A GINA release in early March 2008, reported that the Amerindian Act, 2006 passed on February 16, 2006 and assented to by the President on March 14, 2006 had “paved the way for Amerindians to empower themselves socially, economically and politically.” Further, and as a measure of its pride in the Act, the Ministry of Amerindian Affairs, under Ms Carolyn Rodrigues, expended considerable sums on the publication of user-friendly booklets for distribution to Amerindian communities. And as recently as August 19, 2010, PPP/C MP Norman Whittaker boasted that the PPP/C government had consistently followed the provisions of the 2006 Amerindian Act. When all things are considered, maybe Mr Whittaker was being more careful than anyone at that time thought.
The reason is that there is one small – to some significant – problem: Four years after its assent, the Act is yet to be brought into force. Effectively then, the 1951 Amerindian Act Cap: 29:01 described by Minister Rodrigues in 2005 as “outdated and not addressing the needs of Amerindian communities,” remains in force.
I find it hard to believe that this was any innocent oversight by the Amerindian-loving government, if there is such a thing. After all, for more than three years, there were three Amerindian MPs in the Cabinet. At every opportunity, whether it is in the “Cabinet Outreaches,” in the National Assembly, in national and international press conferences, and to the Norwegians, the government never ceased to showcase the Act as evidence of its respect for the rights of our indigenous peoples. Now it seems that all might be a deception, a sham and a façade, cynically disguised.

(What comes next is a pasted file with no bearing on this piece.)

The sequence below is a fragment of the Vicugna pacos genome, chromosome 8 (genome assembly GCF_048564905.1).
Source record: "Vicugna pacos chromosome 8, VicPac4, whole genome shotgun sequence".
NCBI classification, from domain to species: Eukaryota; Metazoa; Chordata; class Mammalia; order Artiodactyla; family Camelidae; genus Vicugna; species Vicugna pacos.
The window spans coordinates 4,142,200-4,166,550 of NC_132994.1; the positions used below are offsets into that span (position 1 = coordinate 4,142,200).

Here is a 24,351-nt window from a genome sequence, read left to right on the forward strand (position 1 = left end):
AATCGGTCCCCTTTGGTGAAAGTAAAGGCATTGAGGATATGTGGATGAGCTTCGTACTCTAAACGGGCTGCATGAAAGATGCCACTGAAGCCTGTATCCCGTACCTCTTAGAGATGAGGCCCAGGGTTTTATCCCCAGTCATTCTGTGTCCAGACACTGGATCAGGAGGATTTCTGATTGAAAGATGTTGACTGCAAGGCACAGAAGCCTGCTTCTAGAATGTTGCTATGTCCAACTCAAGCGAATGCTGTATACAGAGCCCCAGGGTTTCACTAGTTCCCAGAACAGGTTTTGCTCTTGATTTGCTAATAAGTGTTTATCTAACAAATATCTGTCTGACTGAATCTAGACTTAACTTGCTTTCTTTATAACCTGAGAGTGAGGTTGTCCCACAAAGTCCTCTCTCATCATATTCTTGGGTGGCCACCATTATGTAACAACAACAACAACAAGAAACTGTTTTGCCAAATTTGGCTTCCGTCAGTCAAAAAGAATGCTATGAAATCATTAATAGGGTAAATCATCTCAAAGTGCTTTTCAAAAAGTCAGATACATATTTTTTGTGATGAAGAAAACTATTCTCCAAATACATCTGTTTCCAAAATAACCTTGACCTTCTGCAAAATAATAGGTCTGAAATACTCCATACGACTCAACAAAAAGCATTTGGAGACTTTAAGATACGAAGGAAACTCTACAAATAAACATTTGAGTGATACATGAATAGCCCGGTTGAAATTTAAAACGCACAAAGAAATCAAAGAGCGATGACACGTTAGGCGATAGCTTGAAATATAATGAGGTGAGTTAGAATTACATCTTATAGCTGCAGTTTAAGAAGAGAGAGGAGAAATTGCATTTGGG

A possible reason why the Act has not been brought into force is that it creates an obligation on the Guyana Geology and Mines Commission (GGMC) to “transfer 20% of the royalties from mining activities to a fund designated by the Minister for the benefit of the Amerindian villages.”
The financial statements of the GGMC show that mining activities garnered more than eight and one half billion dollars since June 2006. The failure to bring the Act into force has, therefore, deprived Amerindian communities of approximately one point seven billion dollars ($1,700,000,000).
Maybe this is all innocent. Maybe it is a mere coincidence that during the same period, the GGMC has transferred one point eight billion dollars ($1,800,000,000) to NICIL.
This is Amerindian Month. It is a test of the sincerity of the government. The onus is on it to prove that it does not consider the Amerindians as naïve and gullible, ready to give up their legal right to $1.7 billion in return for a few outboard engines here, some chainsaws there, trips for its leaders to come to Georgetown to perform, or go on window-dressing trips to Norway.
This is a test too of the multiplicity of Amerindian organisations, politicians across parties and civil society activists. They should stand up and let the Amerindians know where they are on this latest blatant example of official deception. Silence is not an option.